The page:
The Secretary paused, and his expression was one of mingled concern and sympathy. A young man whom he liked was about to fall into serious difficulties and he would save him from them if he could. Yet they understood each other perfectly. A single glance, a spark from steel like that which had passed between Prescott and the Secretary, passed now between these two. The Secretary was opening another mine in the arduous siege that he had undertaken; if he could not win by treaty he would by arms, and now he was threatening her through Prescott.

She did not flinch and therefore she won his increased admiration. Her natural colour returned and she met his glance firmly. The life of Lucia Catherwood had been hard and she was trained to repression and self-reliance.

"I do not understand why you should speak of this to me," she said.

"Merely that you might exert your influence in his favour."

She was measuring him then with a glance not less penetrating than his own. Why should she seek now to save Prescott? But she would, if she could. This was a threat that the Secretary might keep, but not at once, and she would seek time.

"Captain Prescott has done me a great service," she said, "and naturally I should be grateful to any who did as much for him."

"Perhaps some one who will do as much can be found," he said. "It may be that I shall speak to him of you later and then he will claim the reward that you promise."

It was on her lips to say that she promised nothing except gratitude, but she withheld the words. It suddenly seemed fair to a singularly honest mind to meet craft with craft. She had heard of the military phrase, "in the air"; she would leave the Secretary in the air. So she merely said:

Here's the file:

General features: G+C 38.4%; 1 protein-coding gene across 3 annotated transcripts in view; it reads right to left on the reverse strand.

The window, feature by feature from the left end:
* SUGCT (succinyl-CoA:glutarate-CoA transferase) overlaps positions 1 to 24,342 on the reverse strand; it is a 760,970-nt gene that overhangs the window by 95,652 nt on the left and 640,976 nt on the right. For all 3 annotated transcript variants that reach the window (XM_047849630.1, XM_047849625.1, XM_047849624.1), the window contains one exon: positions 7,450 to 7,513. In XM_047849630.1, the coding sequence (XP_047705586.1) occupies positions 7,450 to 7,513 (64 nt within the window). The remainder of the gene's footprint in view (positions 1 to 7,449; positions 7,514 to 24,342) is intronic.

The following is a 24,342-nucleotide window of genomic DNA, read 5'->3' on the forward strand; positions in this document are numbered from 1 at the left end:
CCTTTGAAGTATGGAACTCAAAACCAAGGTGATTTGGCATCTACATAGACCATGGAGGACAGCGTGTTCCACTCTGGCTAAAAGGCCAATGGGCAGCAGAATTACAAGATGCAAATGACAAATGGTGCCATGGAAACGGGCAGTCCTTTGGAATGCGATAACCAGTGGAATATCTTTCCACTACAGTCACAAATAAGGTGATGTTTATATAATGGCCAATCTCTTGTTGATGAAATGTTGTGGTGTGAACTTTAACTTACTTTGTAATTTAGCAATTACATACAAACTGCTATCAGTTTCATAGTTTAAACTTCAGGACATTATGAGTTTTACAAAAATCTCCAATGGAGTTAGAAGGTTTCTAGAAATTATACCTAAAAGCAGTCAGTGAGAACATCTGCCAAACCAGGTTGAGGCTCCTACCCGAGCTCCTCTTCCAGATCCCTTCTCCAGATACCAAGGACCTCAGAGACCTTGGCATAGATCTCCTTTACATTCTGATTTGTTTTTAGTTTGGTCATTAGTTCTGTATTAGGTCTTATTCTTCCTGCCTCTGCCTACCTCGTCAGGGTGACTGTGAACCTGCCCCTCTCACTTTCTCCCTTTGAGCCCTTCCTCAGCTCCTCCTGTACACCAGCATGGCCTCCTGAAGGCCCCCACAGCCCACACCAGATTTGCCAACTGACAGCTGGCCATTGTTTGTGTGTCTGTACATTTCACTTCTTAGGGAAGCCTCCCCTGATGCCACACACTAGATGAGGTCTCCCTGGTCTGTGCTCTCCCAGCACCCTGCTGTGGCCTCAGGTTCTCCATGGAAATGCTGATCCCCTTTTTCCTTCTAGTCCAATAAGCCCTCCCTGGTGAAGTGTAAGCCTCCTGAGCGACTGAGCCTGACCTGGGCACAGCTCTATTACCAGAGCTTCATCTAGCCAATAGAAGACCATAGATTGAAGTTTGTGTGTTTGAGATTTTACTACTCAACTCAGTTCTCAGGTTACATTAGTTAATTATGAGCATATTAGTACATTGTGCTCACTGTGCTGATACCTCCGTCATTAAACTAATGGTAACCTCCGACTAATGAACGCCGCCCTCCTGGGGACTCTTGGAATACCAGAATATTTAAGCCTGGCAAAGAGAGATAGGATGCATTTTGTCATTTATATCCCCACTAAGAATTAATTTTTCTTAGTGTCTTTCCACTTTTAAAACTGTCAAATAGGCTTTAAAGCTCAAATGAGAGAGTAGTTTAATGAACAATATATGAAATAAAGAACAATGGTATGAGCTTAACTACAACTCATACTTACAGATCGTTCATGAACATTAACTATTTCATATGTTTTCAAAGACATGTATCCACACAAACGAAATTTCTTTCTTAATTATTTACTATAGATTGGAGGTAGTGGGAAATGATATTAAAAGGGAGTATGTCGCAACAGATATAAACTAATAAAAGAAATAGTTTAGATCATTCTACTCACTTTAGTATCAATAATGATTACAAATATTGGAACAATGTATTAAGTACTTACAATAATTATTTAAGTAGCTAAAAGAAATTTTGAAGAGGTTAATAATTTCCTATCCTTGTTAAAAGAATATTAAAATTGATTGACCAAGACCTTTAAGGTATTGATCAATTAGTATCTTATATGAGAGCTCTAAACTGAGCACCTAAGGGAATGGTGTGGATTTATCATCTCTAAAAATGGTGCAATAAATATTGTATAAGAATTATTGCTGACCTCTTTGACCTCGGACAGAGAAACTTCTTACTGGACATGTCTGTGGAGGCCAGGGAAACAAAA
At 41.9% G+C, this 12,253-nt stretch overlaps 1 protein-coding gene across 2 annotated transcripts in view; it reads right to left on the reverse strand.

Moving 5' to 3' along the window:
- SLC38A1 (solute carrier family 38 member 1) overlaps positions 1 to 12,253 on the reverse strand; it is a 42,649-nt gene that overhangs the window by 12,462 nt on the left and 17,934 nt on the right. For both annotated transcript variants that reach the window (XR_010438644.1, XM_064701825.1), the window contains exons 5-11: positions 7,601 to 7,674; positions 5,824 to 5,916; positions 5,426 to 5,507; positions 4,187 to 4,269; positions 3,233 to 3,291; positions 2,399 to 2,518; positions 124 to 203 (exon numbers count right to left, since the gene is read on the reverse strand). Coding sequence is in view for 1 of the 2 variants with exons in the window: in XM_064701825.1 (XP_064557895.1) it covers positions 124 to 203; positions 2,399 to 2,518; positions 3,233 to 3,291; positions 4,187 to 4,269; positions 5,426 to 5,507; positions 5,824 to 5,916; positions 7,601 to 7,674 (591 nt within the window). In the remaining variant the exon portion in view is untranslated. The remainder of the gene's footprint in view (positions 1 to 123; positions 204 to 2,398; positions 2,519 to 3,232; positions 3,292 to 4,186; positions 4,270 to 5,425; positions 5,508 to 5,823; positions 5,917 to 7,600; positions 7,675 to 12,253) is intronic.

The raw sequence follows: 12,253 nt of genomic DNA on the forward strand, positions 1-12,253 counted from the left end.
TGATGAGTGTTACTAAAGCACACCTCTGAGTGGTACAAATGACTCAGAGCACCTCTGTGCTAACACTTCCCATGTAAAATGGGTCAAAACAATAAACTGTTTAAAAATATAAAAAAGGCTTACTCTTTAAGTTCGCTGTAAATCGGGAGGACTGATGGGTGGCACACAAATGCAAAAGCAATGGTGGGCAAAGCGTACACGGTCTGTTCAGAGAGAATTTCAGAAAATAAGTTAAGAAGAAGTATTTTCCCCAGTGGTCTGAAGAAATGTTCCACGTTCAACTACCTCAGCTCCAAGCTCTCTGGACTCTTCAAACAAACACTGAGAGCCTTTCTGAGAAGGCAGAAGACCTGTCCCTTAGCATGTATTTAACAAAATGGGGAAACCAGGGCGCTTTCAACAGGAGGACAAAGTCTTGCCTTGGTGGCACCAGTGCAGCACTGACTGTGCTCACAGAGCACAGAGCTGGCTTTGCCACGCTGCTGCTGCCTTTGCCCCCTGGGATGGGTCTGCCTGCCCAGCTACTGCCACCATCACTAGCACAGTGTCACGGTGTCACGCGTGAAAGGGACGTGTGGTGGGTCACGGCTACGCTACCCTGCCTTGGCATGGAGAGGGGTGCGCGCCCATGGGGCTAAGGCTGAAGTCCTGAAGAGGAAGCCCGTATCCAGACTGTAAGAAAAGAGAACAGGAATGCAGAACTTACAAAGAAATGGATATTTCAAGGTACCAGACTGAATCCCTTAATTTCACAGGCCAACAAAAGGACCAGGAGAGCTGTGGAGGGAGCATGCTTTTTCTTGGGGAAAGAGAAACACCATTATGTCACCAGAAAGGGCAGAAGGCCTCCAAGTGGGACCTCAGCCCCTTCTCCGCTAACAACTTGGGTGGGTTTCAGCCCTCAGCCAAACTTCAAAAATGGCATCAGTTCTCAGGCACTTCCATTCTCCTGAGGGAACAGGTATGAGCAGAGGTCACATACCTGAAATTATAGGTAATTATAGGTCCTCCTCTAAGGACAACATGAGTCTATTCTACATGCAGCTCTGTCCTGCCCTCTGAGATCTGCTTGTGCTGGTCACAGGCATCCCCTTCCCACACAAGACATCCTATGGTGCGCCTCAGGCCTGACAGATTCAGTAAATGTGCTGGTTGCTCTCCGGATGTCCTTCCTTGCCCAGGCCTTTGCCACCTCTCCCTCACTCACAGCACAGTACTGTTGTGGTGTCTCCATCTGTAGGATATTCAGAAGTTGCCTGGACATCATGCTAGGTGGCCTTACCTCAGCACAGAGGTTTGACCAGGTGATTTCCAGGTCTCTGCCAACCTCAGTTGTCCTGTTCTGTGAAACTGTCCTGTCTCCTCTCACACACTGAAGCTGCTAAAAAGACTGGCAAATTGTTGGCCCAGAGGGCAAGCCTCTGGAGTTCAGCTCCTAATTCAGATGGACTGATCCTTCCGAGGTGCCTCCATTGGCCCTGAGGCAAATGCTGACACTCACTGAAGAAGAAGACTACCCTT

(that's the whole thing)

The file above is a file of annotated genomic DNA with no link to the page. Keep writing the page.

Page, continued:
"I am not in Captain Prescott's confidence, but I know that he will thank you."

"He should," said the Secretary dryly, and left her.

Almost at the very moment that the Secretary was going to the Grayson cottage Prescott was on his way to Winthrop's newspaper office.

There was little to be done, and a group including General Wood, who had come that afternoon from Petersburg, sat in the old fashion by the stove and talked of public affairs, especially the stage into which the war had now come. The heat of the room felt grateful, as a winter night was falling outside, and in the society of his friends Prescott found himself becoming more of an optimist than he had been for some days. Cheerfulness is riveted in such a physical base as youth and strength, and Prescott was no exception. He could even smile behind his hand when he saw General Wood draw forth the infallible bowie-knife, pull a piece of pine from a rickety box that held fuel for the stove and begin to whittle from it long, symmetrical shavings that curled beautifully. This was certain evidence that General Wood, for the evening at least, was inclined to look on the bright side of life.

Unto this placid group came two men, walking heavily up the wooden stairs and showing signs of mental wear. Their eyebrows were raised with surprise at the sight of Prescott, but they made no comment. They were Harley and Redfield.

Harley approached Winthrop with a jovial air.

"I've found you a new contributor to your paper and he's ready to bring you a most interesting piece of news."

Winthrop flipped the ash off his cigar and regarded Harley coolly.

"Colonel!" he said, "I'm always grateful for good news, but I don't take it as a favour. If it comes to the pinch I can write my newspaper all by myself."

Harley changed countenance and his tone changed too.

"It's in the interest of justice," he said, "and it will be sure to attract attention at the same time."

"I imagine that it must be in the interest of justice when you and Mr. Redfield take so much trouble to secure its publication," said Winthrop; "and I imagine that I'm not risking much when I also say that you are the brilliant author who has written the little piece."

"It's this," said Harley. "It's about a man who has been paying too ardent attentions to a married woman--no names given, of course; he is a captain, a young man who is here on leave, and she is the wife of a general who is at the front and can't look after his own honour. Gossip says, too, that the captain has been concerned in something else that will bring him up with a jerk if the Government hears of it. It's all written out here. Oh, it will make a fine stir!"